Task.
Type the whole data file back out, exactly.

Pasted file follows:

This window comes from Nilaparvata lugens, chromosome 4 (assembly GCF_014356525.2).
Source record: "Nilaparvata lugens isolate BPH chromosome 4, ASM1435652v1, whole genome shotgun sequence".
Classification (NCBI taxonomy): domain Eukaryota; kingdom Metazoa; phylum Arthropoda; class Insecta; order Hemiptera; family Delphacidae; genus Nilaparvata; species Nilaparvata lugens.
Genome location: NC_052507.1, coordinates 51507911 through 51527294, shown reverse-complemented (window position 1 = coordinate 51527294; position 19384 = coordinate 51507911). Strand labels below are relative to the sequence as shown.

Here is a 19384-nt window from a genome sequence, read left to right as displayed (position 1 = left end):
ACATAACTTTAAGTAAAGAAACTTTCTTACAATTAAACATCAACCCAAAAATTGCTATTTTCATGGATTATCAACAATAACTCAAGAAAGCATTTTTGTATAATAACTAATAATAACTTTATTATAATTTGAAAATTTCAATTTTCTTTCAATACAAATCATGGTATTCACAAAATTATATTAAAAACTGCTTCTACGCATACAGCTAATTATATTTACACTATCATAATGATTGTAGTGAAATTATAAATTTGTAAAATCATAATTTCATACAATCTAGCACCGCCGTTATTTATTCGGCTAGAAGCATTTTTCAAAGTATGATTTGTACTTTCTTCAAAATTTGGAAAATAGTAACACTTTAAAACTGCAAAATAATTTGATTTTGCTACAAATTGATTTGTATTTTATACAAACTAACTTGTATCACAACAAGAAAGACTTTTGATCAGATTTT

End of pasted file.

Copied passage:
This window comes from Nilaparvata lugens, chromosome 4 (assembly GCF_014356525.2).
Source record: "Nilaparvata lugens isolate BPH chromosome 4, ASM1435652v1, whole genome shotgun sequence".
Classification (NCBI taxonomy): domain Eukaryota; kingdom Metazoa; phylum Arthropoda; class Insecta; order Hemiptera; family Delphacidae; genus Nilaparvata; species Nilaparvata lugens.
Genome location: NC_052507.1, coordinates 51507911 through 51527294, shown reverse-complemented (window position 1 = coordinate 51527294; position 19384 = coordinate 51507911). Strand labels below are relative to the sequence as shown.

Here is a 19384-nt window from a genome sequence, read left to right as displayed (position 1 = left end):
ACATAACTTTAAGTAAAGAAACTTTCTTACAATTAAACATCAACCCAAAAATTGCTATTTTCATGGATTATCAACAATAACTCAAGAAAGCATTTTTGTATAATAACTAATAATAACTTTATTATAATTTGAAAATTTCAATTTTCTTTCAATACAAATCATGGTATTCACAAAATTATATTAAAAACTGCTTCTACGCATACAGCTAATTATATTTACACTATCATAATGATTGTAGTGAAATTATAAATTTGTAAAATCATAATTTCATACAATCTAGCACCGCCGTTATTTATTCGGCTAGAAGCATTTTTCAAAGTATGATTTGTACTTTCTTCAAAATTTGGAAAATAGTAACACTTTAAAACTGCAAAATAATTTGATTTTGCTACAAATTGATTTGTATTTTATACAAACTAACTTGTATCACAACAAGAAAGACTTTTGATCAGATTTT